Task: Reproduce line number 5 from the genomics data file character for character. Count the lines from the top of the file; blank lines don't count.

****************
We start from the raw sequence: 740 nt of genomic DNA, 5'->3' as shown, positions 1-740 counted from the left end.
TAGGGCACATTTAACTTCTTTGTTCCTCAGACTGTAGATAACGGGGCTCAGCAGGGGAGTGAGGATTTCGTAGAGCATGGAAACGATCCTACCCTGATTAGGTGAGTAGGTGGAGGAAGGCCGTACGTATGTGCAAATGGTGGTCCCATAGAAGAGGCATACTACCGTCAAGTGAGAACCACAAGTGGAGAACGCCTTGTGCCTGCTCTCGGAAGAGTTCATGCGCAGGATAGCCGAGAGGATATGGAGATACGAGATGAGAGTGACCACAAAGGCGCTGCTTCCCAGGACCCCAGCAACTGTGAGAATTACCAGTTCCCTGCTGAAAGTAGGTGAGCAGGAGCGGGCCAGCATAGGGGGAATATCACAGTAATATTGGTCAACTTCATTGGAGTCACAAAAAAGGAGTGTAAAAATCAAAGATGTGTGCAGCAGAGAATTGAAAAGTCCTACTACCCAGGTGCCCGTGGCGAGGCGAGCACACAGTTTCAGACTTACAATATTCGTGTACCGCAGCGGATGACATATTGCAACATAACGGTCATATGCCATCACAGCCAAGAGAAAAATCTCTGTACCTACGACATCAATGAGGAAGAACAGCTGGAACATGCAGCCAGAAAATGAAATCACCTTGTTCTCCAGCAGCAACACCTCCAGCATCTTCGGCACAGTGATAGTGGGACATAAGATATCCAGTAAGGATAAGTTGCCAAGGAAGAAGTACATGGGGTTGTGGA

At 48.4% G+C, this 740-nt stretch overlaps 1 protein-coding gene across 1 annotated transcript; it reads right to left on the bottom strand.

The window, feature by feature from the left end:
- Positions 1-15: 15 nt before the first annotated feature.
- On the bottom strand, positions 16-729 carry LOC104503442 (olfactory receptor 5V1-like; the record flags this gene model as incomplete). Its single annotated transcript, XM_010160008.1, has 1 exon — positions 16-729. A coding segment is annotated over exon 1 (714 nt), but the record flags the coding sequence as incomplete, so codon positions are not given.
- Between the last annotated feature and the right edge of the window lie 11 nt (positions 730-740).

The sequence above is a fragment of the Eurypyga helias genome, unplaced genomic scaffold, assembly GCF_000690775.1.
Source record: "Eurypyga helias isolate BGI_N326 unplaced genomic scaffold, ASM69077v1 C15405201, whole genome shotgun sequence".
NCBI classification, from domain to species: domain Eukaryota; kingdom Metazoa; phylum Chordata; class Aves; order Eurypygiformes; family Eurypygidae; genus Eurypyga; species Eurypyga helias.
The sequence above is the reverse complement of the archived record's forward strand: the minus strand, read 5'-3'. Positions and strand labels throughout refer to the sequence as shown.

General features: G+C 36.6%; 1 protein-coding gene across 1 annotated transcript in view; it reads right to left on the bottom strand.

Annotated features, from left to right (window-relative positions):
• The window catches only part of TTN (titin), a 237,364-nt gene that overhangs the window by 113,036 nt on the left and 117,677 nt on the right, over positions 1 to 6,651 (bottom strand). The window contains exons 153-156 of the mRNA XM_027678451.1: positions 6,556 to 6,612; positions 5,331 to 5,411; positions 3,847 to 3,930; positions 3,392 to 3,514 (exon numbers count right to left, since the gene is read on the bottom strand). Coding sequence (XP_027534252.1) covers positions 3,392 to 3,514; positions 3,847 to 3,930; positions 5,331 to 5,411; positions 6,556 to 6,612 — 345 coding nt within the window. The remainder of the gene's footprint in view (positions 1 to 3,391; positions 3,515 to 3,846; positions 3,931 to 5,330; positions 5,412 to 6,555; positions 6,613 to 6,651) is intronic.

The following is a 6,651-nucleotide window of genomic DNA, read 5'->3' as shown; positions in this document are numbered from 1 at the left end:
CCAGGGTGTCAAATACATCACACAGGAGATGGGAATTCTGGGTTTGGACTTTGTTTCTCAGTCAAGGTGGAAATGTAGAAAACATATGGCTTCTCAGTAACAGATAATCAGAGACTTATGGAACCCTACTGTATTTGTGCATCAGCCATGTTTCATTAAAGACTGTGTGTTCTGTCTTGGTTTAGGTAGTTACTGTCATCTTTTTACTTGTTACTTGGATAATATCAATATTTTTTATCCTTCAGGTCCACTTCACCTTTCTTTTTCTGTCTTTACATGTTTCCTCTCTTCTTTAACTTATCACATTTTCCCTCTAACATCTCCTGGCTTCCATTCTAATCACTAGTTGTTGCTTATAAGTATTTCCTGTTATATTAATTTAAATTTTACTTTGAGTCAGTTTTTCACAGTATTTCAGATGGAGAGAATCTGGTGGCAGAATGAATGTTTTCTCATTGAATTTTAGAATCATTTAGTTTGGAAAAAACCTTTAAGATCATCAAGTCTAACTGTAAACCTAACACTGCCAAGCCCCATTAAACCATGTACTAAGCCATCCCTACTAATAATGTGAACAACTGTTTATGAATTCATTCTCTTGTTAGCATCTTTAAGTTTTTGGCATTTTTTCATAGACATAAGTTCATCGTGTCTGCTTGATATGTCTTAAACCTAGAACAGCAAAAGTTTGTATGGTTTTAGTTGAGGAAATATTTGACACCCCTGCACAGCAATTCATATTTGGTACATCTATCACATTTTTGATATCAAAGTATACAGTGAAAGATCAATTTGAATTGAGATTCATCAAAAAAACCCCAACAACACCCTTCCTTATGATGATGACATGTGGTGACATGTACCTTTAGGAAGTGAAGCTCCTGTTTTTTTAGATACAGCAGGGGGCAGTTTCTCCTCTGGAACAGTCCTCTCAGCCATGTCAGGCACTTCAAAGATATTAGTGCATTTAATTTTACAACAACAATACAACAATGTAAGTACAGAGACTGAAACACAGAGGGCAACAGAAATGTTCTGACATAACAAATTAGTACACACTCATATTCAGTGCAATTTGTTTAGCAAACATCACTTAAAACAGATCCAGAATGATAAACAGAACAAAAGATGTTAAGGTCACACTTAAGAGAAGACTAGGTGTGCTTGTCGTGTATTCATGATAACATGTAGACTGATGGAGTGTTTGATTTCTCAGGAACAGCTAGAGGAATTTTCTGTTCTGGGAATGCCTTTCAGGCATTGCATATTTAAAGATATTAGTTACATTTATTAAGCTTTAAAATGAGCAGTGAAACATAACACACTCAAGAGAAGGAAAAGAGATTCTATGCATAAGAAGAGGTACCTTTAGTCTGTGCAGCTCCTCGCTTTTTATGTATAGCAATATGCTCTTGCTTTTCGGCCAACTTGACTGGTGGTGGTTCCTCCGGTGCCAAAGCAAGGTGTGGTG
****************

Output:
- Positions 1-15: 15 nt before the first annotated feature.